School to Build ‘Learning Commons’ in Library

Next year, students will have more comfortable space to collaborate in the Middle and Upper School library. Photo by Caroline Ellervik ’18.

In addition to completing new building construction, over the summer, the School also plans to build a “Learning Commons” space in the existing Middle and Upper School library, according to Head of School Judith Guild.

Library Director Megan Dolan, who will oversee use of the space, says that the move will “accommodate a more collaborative working style for students,” which will include more comfortable seating, several computer stations, and tables conducive to group work and collaboration.

The existing college counseling office will be turned into a Middle School academic support center. Photo by Caroline Ellervik ’18.

The project, which is “completely separate” from Chase expansion efforts, Guild says, will also see the installation of a Middle School academic support center in the existing college counseling area, which will move to new space in the fall.

The $103,000 raised at last month’s “Reach for the Stars” auction will in part fund the redesign, Guild says.

“The library is going to become more of a space where people can go to get help and be a comprehensive resource for students,” says Guild. “Instead of being a classic library, we will expand its purpose to meet the needs of today’s learner.”

“Because information is increasingly available in digital form we don’t need as much space for print books as we once did, but I want everyone to understand that we are not abolishing books by any means,” Dolan says. “Also, the core of my position will remain unchanged, and I’m eager to work with my colleagues to assist students with getting access to quality information and services.”

Dolan says that all libraries regularly withdraw books  to keep the overall collection in good condition. Over the course of this academic year, as part of the libraries’ normal operations, Dolan withdrew 20 percent of the collection.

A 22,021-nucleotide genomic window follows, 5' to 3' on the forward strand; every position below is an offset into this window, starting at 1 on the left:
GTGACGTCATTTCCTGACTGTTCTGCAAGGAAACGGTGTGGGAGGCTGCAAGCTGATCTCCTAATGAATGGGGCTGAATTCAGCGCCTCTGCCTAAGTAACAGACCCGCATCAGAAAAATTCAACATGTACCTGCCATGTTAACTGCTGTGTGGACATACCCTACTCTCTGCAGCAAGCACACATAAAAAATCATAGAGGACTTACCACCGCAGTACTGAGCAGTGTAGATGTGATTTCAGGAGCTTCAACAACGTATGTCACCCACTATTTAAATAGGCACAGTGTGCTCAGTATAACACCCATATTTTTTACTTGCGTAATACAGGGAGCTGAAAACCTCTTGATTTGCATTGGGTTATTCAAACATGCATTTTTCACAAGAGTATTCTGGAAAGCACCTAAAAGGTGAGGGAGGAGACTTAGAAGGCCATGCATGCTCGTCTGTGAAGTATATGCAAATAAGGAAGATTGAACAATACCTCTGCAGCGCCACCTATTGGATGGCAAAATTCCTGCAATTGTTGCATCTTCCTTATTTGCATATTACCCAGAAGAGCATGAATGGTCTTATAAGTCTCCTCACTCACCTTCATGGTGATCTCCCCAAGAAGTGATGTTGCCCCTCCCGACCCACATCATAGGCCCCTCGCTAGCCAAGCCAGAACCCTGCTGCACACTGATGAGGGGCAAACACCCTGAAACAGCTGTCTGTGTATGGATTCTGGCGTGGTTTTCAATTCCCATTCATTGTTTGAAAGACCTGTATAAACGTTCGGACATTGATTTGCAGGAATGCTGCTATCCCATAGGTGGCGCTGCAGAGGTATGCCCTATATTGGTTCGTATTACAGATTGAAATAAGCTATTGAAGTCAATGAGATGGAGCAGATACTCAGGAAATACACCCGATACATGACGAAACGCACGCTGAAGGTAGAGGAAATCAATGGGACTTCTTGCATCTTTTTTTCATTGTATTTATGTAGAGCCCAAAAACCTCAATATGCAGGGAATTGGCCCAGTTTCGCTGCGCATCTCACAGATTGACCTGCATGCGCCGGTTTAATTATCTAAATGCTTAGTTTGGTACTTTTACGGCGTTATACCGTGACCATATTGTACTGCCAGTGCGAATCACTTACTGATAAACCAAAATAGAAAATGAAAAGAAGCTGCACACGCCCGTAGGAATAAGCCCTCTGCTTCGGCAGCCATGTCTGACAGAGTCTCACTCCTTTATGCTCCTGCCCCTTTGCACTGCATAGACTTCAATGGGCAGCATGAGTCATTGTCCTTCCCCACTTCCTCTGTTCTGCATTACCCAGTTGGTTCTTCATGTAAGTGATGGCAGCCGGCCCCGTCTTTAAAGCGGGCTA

“While the weed was prompted by a desire to know how much shelving we would need for the print collection as we planned for the new space, I want to make it clear that all books removed were chosen because they were either outdated, falling apart, or irrelevant to our curriculum and mission,” she says.

Either way, the change falls well short of following the lead of Cushing Academy in Ashburnham, which made headlines in 2009 for getting rid of 40,000 books and replacing them with electronic sources.

“As we transform our libraries to meet the changing needs of our students, we are adjusting the space so we can support and direct project-based work,” Guild says, noting that the redesign is intended to provide enhanced instructional support for students.

Along these lines, earlier this spring, the School recently transitioned the Math Lab into the center of the library. In the fall, the Writing Center will also move from the library’s corner office to more open space. In turn, the office will be reserved for quiet study space when it isn’t needed for class or meetings.

The library’s corner office will be transformed into quiet study space, and the Writing Center will move to more open space. Photo by Caroline Ellervik ’18.

Neudel, along with Middle School Head Carl Valley, will schedule staffing of the two spaces.

“With a variety of small changes and some additional hiring, I believe we will find both the Learning Commons and Innovation Center places where students will receive the support they need to be productive and accomplished students,” Guild says.

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